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Faulty shower


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This is on behalf of my cousin who lives in Scotland. 

 

"We got a new bathroom fitted in Feb. On 28 Mar discovered tray has a fault in it which has made it extremely prone to flooding. Fitter has said he's having issues getting manufacturer to admit the fault and agree to reimburse him to fix. He's continually promising to keep me posted with progress but literal days go by with him not contacting me. Its so bad I actually need to get into shower with my 6yr old in case it floods. Is there ANYTHING I can do to speed this process up or am I at his mercy?"

 

The installer isn't prepared to take any action until he's compensated for his time from the manufacturer. In my opinion this is between him and the manufacturer, he should still rectify the shower in the meantime.

The Citizens Advice gave her this letter to send him (attached). Is she heading in the right direction?

Binder1.pdf

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Hi 

 

Who is the Company?

 

Does the Agreement you signed for the goods also included the installation or is the installation by the fitter/installer a seperate agreement with them?

 

 

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Please answer the questions that have been put to you above – particularly as to the identity of the company.

Also please confirm that the installation and supply has been done by the same company – although the draft letter that you have uploaded seems to suggest that.

The letter is okay but it really would be much better if it referenced your six month right to reject the goods subject to an opportunity to repair.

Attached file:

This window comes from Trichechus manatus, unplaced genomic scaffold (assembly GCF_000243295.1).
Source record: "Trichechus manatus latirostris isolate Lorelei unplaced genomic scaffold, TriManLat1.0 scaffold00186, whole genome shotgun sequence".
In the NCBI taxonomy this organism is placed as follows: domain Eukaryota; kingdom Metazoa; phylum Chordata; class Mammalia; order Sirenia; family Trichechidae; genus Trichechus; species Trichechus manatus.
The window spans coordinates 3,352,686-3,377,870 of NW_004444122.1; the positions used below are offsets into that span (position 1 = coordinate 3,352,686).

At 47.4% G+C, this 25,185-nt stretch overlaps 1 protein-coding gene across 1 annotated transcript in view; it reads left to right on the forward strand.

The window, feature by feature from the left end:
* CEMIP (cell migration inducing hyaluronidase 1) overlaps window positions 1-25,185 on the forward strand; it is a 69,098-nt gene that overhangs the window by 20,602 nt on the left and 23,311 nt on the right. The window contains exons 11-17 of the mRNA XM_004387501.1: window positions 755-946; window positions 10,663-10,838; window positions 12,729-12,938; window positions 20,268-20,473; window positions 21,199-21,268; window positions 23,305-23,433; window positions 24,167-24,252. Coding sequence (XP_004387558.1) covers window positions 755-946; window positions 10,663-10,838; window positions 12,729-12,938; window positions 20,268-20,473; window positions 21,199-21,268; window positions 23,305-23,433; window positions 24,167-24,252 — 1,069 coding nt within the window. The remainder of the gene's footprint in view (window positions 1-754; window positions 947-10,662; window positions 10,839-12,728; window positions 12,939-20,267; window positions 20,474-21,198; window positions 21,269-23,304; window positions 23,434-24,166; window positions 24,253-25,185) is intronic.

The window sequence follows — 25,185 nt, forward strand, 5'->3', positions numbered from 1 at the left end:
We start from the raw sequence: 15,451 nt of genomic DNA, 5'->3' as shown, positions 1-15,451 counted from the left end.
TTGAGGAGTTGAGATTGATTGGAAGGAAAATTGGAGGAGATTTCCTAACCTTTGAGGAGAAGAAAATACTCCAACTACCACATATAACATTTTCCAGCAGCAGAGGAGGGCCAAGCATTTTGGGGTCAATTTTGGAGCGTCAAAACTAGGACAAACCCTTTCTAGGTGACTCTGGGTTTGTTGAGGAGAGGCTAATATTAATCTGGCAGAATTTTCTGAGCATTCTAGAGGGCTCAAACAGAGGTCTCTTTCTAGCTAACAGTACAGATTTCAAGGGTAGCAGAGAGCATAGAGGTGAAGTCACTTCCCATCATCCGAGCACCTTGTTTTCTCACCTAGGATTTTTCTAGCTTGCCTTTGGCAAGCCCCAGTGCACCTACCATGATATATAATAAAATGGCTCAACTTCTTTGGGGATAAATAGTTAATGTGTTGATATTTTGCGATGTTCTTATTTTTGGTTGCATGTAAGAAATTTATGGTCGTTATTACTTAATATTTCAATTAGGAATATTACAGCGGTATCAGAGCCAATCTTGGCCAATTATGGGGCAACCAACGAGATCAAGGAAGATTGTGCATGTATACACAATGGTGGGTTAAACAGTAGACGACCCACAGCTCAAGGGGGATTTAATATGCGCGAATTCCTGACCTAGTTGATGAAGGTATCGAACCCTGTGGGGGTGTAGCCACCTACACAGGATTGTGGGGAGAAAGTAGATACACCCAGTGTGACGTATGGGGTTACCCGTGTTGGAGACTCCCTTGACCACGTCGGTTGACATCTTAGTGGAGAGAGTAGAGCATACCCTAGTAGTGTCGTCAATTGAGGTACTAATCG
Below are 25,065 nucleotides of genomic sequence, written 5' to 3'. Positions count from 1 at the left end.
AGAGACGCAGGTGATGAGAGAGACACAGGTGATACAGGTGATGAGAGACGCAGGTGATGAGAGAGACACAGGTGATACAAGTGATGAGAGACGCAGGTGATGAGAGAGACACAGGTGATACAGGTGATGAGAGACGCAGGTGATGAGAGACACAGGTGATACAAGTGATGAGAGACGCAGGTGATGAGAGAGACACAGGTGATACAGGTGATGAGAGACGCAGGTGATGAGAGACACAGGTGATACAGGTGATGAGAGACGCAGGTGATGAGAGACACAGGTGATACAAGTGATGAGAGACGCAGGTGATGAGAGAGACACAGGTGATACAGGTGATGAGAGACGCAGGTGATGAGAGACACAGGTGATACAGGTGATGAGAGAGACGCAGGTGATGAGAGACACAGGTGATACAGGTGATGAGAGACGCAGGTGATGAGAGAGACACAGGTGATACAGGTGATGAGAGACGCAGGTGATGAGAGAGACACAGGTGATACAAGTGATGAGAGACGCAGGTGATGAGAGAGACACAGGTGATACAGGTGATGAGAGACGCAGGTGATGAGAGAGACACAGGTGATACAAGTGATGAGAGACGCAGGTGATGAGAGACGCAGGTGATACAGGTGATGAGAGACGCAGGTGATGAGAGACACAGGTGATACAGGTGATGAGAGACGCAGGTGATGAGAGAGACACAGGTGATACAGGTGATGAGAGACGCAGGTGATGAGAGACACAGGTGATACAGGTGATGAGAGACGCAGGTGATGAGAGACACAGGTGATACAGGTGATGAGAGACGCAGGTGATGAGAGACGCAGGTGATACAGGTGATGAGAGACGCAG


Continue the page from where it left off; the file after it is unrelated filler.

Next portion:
In other words you should be invoking the consumer rights act – as you have done but you should point out that is the defect has materialised within the first six months of the date of the contract you are now asserting your right to reject the goods subject to their right to make a single attempt to remedy the situation.

On the basis that there seems to be some resistance from the installer, you may as well set out now that if they will not honour their statutory obligations under the consumer rights act that you will then get your own inspections carried out to see whether either the situation can be remedied or whether there has to be a completely installation and then a purchase of a new system elsewhere for reinstallation.

Point out to them that although you will keep them notified that all times, if there are any costs incurred as a result of independent inspections that you would look to them for reimbursement. Furthermore if you are obliged to incur expenses to address the defects in their installation you will be looking to them to reimburse those expenses as well.
Finally point out that if independent inspection eventually decides that the entire installation has to be removed and replaced that you will be looking to them to reimburse these costs as well.

I think it's important this point for us to understand who your contract is with.

 

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On 23/04/2021 at 02:26, stu007 said:

Hi 

 

Who is the Company?

 

Does the Agreement you signed for the goods also included the installation or is the installation by the fitter/installer a seperate agreement with them?

 

 

She'd rather not name the company but it's a one man show. He's a local tradesman. 

 

He supplied and fitted the bathroom. 

 

On 23/04/2021 at 07:58, BankFodder said:

Please answer the questions that have been put to you above – particularly as to the identity of the company.

Also please confirm that the installation and supply has been done by the same company – although the draft letter that you have uploaded seems to suggest that.

The letter is okay but it really would be much better if it referenced your six month right to reject the goods subject to an opportunity to repair.